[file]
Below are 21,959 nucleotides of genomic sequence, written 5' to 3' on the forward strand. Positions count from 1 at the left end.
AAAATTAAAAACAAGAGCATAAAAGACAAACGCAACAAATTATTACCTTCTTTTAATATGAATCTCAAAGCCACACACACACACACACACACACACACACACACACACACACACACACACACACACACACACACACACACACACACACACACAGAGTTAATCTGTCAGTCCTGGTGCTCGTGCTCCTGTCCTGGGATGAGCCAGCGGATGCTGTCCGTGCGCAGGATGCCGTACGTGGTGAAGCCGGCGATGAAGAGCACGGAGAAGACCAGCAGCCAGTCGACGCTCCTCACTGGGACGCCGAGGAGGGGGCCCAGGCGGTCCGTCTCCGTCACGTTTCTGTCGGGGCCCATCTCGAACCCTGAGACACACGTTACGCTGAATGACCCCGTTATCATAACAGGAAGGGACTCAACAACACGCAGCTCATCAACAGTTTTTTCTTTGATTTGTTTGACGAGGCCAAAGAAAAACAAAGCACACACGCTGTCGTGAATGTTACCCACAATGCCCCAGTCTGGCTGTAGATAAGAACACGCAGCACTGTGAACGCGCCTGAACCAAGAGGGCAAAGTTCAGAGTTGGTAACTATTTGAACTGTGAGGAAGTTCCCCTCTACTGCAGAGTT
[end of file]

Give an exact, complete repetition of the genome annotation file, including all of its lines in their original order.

Below are 21,959 nucleotides of genomic sequence, written 5' to 3' on the forward strand. Positions count from 1 at the left end.
AAAATTAAAAACAAGAGCATAAAAGACAAACGCAACAAATTATTACCTTCTTTTAATATGAATCTCAAAGCCACACACACACACACACACACACACACACACACACACACACACACACACACACACACACACACACACACACACACACACACAGAGTTAATCTGTCAGTCCTGGTGCTCGTGCTCCTGTCCTGGGATGAGCCAGCGGATGCTGTCCGTGCGCAGGATGCCGTACGTGGTGAAGCCGGCGATGAAGAGCACGGAGAAGACCAGCAGCCAGTCGACGCTCCTCACTGGGACGCCGAGGAGGGGGCCCAGGCGGTCCGTCTCCGTCACGTTTCTGTCGGGGCCCATCTCGAACCCTGAGACACACGTTACGCTGAATGACCCCGTTATCATAACAGGAAGGGACTCAACAACACGCAGCTCATCAACAGTTTTTTCTTTGATTTGTTTGACGAGGCCAAAGAAAAACAAAGCACACACGCTGTCGTGAATGTTACCCACAATGCCCCAGTCTGGCTGTAGATAAGAACACGCAGCACTGTGAACGCGCCTGAACCAAGAGGGCAAAGTTCAGAGTTGGTAACTATTTGAACTGTGAGGAAGTTCCCCTCTACTGCAGAGTT